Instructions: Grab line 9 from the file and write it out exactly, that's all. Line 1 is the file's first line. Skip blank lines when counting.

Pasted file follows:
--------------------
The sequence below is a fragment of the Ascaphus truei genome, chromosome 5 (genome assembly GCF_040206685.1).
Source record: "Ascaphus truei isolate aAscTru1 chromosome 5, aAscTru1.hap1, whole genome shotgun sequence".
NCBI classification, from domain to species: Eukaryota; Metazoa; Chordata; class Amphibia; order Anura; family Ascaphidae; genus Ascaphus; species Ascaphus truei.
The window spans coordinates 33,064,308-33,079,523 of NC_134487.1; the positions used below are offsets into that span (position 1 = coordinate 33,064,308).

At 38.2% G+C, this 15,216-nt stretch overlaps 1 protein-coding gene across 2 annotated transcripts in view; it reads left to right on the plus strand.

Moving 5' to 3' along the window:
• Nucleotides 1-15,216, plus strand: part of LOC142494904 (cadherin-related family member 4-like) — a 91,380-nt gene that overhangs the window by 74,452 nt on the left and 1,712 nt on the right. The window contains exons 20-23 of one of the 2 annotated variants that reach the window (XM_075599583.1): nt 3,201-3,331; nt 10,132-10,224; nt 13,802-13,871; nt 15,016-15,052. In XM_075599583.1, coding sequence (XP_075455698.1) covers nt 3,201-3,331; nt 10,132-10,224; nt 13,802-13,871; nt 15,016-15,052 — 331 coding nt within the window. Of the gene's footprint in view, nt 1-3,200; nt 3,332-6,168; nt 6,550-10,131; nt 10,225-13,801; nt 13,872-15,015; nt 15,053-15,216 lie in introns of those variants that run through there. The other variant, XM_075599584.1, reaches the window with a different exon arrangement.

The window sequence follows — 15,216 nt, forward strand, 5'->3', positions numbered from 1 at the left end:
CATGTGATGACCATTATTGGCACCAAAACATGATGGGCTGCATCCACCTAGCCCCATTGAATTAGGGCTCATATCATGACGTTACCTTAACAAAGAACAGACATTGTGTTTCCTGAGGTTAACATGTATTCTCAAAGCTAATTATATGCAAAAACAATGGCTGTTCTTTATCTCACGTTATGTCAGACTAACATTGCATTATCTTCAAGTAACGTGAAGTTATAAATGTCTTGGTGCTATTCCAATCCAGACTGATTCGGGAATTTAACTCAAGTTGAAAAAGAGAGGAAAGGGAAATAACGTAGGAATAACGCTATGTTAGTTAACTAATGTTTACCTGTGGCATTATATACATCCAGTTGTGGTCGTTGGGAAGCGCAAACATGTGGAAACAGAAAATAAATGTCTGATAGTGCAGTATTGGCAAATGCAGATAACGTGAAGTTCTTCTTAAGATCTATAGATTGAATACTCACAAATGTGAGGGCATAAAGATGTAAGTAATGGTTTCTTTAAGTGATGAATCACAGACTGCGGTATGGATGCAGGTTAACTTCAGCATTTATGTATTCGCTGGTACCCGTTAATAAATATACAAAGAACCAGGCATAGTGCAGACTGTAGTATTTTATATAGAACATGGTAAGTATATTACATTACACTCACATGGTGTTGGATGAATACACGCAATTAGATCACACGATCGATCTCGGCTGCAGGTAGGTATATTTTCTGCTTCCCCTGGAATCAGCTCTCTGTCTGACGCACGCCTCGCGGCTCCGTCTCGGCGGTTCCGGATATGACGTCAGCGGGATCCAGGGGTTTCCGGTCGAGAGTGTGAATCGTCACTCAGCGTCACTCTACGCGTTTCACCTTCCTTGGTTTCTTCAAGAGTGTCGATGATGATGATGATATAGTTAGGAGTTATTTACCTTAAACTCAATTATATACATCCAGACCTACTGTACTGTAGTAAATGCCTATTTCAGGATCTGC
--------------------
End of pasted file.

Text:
CATGTGATGACCATTATTGGCACCAAAACATGATGGGCTGCATCCACCTAGCCCCATTGAATTAGGGCTCATATCATGACGTTACCTTAACAAAGAACAGACATTGTGTTTCCTGAGGTTAACATGTATTCTCAAAGCTAATTATATGCAAAAACAATGGCTGTTCTTTATCTCACGTTATGTCAGACTAACATTGCATTATCTTCAAGTAACGTGAAGTTATAAATGTCTTGGTGCTATTCCAATCCAGACTGATTCGGGAATTTAACTCAAGTTGAAAAAGAGAGGAAAGGGAAATAACGTAGGAATAACGCTATGTTAGTTAACTAATGTTTACCTGTGGCATTATATACATCCAGTTGTGGTCGTTGGGAAGCGCAAACATGTGGAAACAGAAAATAAATGTCTGATAGTGCAGTATTGGCAAATGCAGATAACGTGAAGTTCTTCTTAAGATCTATAGATTGAATACTCACAAATGTGAGGGCATAAAGATGTAAGTAATGGTTTCTTTAAGTGATGAATCACAGACTGCGGTATGGATGCAGGTTAACTTCAGCATTTATGTATTCGCTGGTACCCGTTAATAAATATACAAAGAACCAGGCATAGTGCAGACTGTAGTATTTTATATAGAACATGGTAAGTATATTACATTACACTCACATGGTGTTGGATGAATACACGCAATTAGATCACACGATCGATCTCGGCTGCAGGTAGGTATATTTTCTGCTTCCCCTGGAATCAGCTCTCTGTCTGACGCACGCCTCGCGGCTCCGTCTCGGCGGTTCCGGATATGACGTCAGCGGGATCCAGGGGTTTCCGGTCGAGAGTGTGAATCGTCACTCAGCGTCACTCTACGCGTTTCACCTTCCTTGGTTTCTTCAAGAGTGTCGATGATGATGATGATATAGTTAGGAGTTATTTACCTTAAACTCAATTATATACATCCAGACCTACTGTACTGTAGTAAATGCCTATTTCAGGATCTGC